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Joseph Szabo and Siân Davey, “Untethered”
“Wild Horses, 1979”© Joseph Szabo. Courtesy of Michael Hoppen Gallery

Photos of teens taken 50 years apart show nothing changes

A new exhibition draws parallels between photographer Joseph Szabo and Siân Davey’s documentations of youth – taken 50 years apart

Joseph Szabo first began his Teenage series in the early 70s as an art teacher at Malverne High School, Long Island, photographing his pupils by means of engaging with them. For the next 25 years, Szabo’s students remained his ongoing subjects as he documented their movements towards the precipice of adulthood.

Contrastingly, Siân Davey’s Martha sees her capturing the adolescent journey in the present day. In a collaboration with her teenage stepdaughter – from whom the series takes its name – Davey’s work explores their evolving relationship, as well as the lives of Martha and her friends as they navigate their teenage years in rural Devon.

In Untethered, a new exhibition opening at the Michael Hoppen Gallery this week, the two photographers’ works are placed alongside each other, finding a thoughtful symmetry in their respective representations of youth. Despite the gap between the two series spanning almost 50 years, Untethered illustrates the universal values of adolescence; there’s a an ambivalent, vulnerable beauty that resonates unanimously throughout the deeply intimate photos, regardless of era, place or period.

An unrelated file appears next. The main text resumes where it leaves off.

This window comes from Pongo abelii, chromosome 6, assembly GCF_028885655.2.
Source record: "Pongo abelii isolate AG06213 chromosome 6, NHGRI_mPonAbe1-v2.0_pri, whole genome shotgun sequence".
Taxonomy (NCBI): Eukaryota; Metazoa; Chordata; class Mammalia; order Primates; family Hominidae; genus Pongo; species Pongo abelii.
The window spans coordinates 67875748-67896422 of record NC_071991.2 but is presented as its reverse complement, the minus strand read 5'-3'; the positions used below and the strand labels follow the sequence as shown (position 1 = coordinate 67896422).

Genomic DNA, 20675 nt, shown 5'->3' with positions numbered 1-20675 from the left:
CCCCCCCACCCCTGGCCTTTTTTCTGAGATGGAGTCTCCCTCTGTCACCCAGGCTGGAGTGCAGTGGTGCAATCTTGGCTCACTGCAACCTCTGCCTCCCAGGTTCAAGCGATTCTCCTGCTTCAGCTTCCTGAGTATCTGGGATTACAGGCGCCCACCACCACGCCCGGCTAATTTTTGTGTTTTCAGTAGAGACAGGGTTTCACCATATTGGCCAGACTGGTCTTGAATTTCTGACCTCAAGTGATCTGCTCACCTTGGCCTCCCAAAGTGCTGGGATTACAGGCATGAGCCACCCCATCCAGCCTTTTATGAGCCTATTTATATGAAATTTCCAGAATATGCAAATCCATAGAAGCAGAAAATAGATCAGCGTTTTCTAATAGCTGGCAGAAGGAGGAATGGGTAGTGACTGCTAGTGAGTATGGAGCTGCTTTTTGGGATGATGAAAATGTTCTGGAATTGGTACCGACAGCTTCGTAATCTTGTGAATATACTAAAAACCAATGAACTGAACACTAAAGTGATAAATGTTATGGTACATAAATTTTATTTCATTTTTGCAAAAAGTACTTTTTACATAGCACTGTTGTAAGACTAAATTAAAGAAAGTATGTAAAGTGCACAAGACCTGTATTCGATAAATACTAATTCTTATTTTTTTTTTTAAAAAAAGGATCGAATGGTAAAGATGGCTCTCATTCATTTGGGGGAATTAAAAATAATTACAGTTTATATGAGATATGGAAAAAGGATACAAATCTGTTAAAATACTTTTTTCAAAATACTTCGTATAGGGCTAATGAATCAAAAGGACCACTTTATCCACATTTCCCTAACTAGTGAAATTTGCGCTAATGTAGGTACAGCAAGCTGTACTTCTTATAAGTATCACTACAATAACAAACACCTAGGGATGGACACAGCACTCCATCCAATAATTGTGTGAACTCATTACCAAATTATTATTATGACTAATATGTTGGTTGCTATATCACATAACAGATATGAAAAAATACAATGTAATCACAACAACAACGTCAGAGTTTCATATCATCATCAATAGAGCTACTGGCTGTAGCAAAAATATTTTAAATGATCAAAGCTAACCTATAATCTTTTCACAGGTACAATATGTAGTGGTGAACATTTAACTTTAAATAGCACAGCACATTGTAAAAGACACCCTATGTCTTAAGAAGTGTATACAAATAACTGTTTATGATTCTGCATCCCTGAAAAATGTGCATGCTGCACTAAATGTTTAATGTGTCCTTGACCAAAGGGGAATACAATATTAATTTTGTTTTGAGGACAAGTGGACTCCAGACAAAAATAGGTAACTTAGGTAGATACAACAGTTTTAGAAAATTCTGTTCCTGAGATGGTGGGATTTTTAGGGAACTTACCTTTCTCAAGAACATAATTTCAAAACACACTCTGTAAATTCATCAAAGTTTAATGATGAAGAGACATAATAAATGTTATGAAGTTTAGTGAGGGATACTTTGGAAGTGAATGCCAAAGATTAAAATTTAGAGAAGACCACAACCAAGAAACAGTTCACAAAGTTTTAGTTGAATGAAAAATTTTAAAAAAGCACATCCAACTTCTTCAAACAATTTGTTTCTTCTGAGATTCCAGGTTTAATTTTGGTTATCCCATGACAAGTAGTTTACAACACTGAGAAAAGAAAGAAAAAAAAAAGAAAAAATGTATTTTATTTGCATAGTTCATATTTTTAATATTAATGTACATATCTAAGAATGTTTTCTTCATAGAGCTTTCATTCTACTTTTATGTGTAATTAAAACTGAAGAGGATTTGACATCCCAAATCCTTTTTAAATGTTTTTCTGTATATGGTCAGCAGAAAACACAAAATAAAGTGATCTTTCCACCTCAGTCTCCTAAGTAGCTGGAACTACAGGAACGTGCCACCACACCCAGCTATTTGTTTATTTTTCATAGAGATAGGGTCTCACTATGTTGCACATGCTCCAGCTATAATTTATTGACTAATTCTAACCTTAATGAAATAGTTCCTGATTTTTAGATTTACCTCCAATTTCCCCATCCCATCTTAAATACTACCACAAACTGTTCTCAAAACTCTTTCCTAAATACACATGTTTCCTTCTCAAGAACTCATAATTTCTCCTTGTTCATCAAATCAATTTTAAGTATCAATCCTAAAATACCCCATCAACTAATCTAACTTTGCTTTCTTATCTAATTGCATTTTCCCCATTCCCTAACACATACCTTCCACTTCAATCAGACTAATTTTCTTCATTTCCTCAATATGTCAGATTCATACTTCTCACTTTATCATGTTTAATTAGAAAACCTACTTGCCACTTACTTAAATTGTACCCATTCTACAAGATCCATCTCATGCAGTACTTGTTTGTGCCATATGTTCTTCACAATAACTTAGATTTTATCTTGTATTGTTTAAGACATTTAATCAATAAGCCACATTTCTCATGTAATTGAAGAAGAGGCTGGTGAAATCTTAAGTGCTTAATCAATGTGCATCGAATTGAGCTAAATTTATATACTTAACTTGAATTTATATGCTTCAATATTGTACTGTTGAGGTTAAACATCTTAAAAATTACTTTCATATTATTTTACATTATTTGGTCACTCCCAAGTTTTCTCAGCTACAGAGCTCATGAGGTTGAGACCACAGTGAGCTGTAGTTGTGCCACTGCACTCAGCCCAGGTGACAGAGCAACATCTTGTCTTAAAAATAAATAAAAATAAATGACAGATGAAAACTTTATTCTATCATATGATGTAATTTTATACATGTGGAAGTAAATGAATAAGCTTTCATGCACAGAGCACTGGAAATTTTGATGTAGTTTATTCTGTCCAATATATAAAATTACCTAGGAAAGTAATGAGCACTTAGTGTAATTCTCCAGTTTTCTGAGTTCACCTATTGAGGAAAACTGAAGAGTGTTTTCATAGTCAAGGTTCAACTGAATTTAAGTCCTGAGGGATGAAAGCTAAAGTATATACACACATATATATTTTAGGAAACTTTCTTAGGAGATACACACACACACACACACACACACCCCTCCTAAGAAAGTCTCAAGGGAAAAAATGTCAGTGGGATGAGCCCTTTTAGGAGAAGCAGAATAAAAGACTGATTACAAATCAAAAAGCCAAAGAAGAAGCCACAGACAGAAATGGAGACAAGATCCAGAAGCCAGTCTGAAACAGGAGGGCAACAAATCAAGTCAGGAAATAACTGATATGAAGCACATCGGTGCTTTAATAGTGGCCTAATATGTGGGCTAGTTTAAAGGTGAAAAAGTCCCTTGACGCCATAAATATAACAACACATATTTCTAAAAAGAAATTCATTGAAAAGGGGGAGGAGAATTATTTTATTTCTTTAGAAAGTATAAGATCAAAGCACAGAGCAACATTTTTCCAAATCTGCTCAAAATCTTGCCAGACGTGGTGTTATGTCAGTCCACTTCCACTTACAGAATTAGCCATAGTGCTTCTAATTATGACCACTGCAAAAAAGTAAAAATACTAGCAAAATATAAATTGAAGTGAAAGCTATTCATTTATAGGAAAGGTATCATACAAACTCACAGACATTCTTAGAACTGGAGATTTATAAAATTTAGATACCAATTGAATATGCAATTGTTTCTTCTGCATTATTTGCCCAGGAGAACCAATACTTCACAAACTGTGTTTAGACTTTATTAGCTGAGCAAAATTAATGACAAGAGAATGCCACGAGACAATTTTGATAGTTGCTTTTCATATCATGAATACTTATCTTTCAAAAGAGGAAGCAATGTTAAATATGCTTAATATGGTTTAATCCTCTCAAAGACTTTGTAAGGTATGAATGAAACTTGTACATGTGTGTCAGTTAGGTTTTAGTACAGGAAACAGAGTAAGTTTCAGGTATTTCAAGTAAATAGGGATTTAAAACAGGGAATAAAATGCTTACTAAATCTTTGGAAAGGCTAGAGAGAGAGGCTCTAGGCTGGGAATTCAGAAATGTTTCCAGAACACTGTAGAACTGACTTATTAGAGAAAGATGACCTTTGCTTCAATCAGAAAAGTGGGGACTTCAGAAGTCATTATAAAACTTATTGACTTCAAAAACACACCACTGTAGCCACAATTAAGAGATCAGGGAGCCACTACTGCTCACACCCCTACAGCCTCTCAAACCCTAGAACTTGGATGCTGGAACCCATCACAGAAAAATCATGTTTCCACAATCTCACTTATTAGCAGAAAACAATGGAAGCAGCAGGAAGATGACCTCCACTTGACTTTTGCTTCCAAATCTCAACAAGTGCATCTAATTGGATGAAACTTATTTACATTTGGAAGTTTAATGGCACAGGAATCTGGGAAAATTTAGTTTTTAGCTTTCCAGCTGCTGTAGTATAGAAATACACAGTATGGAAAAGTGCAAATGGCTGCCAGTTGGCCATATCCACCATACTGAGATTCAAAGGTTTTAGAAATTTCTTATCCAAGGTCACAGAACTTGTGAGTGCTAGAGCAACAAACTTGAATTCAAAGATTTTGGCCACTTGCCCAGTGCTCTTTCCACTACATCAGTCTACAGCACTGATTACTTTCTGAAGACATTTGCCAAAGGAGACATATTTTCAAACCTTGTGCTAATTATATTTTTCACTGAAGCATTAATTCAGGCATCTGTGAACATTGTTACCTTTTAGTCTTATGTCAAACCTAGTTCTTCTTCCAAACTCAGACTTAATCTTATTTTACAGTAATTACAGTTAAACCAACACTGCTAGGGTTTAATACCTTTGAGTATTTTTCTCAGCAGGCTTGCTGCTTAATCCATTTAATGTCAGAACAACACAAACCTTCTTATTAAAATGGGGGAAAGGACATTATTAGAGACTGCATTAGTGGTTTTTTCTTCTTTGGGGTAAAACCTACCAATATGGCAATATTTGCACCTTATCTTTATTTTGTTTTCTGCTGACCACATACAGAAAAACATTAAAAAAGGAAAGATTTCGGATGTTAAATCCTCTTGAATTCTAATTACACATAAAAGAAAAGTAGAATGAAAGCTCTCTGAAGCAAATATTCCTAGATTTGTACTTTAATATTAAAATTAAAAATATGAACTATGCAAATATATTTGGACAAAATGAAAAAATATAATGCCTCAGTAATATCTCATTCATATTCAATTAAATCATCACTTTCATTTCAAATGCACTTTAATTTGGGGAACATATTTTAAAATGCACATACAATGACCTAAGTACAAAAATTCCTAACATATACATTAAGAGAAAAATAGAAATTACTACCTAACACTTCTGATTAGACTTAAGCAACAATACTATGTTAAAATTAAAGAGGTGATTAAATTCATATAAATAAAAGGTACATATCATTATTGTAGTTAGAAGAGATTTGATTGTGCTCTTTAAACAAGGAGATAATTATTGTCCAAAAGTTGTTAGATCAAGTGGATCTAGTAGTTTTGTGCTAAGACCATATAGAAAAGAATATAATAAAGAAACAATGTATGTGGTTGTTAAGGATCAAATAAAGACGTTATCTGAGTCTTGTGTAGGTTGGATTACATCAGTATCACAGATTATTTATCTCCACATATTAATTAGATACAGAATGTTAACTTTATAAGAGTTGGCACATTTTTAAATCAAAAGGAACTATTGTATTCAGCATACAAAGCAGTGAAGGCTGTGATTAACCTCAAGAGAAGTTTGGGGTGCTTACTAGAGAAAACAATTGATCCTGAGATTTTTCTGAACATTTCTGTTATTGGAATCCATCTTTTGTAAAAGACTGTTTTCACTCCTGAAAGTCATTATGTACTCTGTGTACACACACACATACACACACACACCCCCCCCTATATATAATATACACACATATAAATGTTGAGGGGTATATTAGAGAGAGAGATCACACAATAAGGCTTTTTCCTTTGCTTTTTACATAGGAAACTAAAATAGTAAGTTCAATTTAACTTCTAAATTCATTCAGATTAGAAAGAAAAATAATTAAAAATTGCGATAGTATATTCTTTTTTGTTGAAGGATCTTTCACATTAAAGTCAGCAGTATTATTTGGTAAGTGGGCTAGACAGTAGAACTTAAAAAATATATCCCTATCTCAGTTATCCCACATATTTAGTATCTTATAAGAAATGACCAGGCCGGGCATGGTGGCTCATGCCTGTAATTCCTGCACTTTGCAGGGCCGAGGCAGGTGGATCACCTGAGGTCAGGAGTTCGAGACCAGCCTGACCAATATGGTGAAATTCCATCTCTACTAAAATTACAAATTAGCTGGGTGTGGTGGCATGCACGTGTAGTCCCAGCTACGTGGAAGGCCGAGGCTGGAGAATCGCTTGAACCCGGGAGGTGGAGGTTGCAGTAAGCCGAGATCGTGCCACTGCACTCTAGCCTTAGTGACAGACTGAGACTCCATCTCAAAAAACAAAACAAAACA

“There is a very short and specific ‘window’ when a person can behave in a way, which is free of the weight of societal expectations and norms” – Siân Davey

In the show’s press release, Davey explained: “Firstly, as a mother I’m interested in the relational aspects of adolescence. I’m also fascinated with this developmental stage when a child starts to individuate and separate from their parents.

“There is this particular point in time when you have a child and adult in the same body, which is why it’s such a complex and potentially confusing time. During this period of transition, there is a very short and specific ‘window’ when a person can behave in a way, which is free of the weight of societal expectations and norms. Before too long the window closes and we can forget how it felt to be ‘untethered’.”

Untethered runs at Michael Hoppen Gallery 6 April – 20 May 2017